My own experiences as an editor of various history-of-chemistry projects and as a historian of chemistry have, for the most part, been excellent. I always have been proactive. As an editor, my motto is “to be the servant of one’s authors.” As a historian of chemistry, my motto is “to identify and serve the customers of my work (mostly my fellow chemists) and to document and preserve the heritage of chemistry.”

It is easy to be successful when everything is going well, when authors or interviewees are 100 % responsive. I will say that I usually am encouraged by the responses of those I have interviewed. Roald Hoffmann is the King of my interviewees. To the thousands of questions I have asked him over the past 15 years, he has, without exception, provided full responses. On rare exceptions, I think twice before I hit the e-mail “send” button to Roald, wondering if I am crossing a boundary of his; whether I’ve pushed too much. And always Roald has responded without any sign of displeasure, though sometimes the response is “in confidence.”

It takes fortitude, flexibility, commitment, and trust when things are not proceeding smoothly. Like the time Vladimir Prelog calmly but pointedly said to me, “Whose book is this anyhow, mine or yours?” He was referring to his draft manuscript for his autobiography [2]. Or when Gordon Stone wrote to me, partway through the writing of his autobiography, “I wish I had never heard of you.” Or when Elizabeth Eschenmoser said of me, “Dr. Seeman, you are a dangerous man.”

Upon reflection, I now understand my strategy of pushing the boundaries – softly but steadily. And I allow, even encourage, others to push my boundaries. Especially my collaborators.

As for Prelog and Stone, well, you can read their autobiographies and judge for yourself [2,3]. I will say that all’s well that ends well. Our friendships formed and deepened with time. As for Mrs. Eschenmoser, I keep confidences very carefully and reliably, no exceptions, so perhaps she now feels I am not so dangerous after all. You can ask her!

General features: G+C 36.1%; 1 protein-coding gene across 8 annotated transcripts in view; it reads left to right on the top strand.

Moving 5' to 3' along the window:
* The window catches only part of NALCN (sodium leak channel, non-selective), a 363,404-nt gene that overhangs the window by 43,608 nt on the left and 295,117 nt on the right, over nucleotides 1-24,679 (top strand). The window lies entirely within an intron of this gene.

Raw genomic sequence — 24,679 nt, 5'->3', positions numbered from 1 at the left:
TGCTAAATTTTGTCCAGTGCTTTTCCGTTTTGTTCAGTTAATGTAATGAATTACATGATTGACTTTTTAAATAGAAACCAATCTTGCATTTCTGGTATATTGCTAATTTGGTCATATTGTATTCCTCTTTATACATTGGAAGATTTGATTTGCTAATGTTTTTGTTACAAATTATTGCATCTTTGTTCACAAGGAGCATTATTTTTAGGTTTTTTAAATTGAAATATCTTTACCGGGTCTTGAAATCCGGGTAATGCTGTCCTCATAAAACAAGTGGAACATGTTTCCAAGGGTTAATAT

After reading an advanced draft of this mini-essay, Hoffmann pointed out that conversations with a living person do not guarantee accuracy. “We have examples around political figures and artists,” Hoffmann said. “It would be interesting to reflect if, on balance, a biographer of a living person has an advantage or not. It may depend on the personality of the biographer.”

 


Roald Hoffmann and Jeff Seeman
Figure 1. Roald Hoffmann (left) and Jeff Seeman, Cornell University, 2015. Photograph courtesy Leah McEwen.

 

 

All Chemists are Historians of Chemistry

I also claim that all chemists are historians of chemistry. My evidence: the introductions of most publications are historical writings. Articles in review journals such as Chemical Reviews and Chemical Society Reviews are historical essays. All the marvelous biographical memoirs written for deceased chemist-members of the Royal Society (London) or for the National Academy of Sciences are authored by chemists. Yes, we can be chemists and historians simultaneously. I am proud to be a chemist, though today, I am a chemist mostly studying the history of my field. Your field. Our field.

 

 

References

  1. J. I. Seeman, Peer Review of Mendeleev’s 1869 Breakthrough Paper: ‘I Suggest Eliminating the Table…’, Helv. Chim. Acta. 2019, 102, 1–5; e1800177. https://doi.org/10.1002/hlca.201800177
  2. Vladimir Prelog, My 132 Semesters of Chemistry Studies, in Profiles, Pathways and Dreams: Autobiographies of Eminent Chemists (Ed: J. I. Seeman), American Chemical Society, Washington, D.C., USA, 1991.
  3. F. Gordon A. Stone, Leaving No Stone Unturned. Pathways in Organometallic Chemistry, in Profiles, Pathways and Dreams: Autobiographies of Eminent Chemists (Ed: J. I. Seeman), American Chemical Society, Washington, D.C., USA, 1993.

Jeff Seemann




Jeffrey I. Seeman
is at the Department of Chemistry, University of Richmond, VA, USA. He is a historian of chemistry and a chemist.